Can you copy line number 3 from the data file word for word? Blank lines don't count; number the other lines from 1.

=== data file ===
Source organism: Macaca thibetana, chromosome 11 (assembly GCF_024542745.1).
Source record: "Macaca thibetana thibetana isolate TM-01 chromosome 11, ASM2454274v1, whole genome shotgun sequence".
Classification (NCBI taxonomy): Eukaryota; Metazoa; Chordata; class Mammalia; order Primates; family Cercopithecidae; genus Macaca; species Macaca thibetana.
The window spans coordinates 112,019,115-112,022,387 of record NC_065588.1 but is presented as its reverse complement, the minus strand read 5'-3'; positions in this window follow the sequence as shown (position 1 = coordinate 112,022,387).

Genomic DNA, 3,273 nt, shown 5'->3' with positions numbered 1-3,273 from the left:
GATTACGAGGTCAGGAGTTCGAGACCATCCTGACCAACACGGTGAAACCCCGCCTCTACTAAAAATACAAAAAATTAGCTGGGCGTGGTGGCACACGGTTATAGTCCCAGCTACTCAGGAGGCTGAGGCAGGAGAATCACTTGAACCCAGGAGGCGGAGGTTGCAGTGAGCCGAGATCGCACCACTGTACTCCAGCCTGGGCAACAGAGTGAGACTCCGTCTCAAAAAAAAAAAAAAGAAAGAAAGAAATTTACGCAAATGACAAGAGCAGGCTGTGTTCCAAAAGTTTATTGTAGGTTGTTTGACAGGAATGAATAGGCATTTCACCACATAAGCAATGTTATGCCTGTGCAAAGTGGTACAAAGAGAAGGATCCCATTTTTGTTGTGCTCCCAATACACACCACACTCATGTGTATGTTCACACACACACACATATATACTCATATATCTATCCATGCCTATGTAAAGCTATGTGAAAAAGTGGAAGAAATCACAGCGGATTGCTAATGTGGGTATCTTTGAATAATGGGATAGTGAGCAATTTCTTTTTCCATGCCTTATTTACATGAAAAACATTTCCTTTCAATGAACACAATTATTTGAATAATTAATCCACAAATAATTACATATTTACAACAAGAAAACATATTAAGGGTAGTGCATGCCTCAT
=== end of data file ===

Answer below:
Classification (NCBI taxonomy): Eukaryota; Metazoa; Chordata; class Mammalia; order Primates; family Cercopithecidae; genus Macaca; species Macaca thibetana.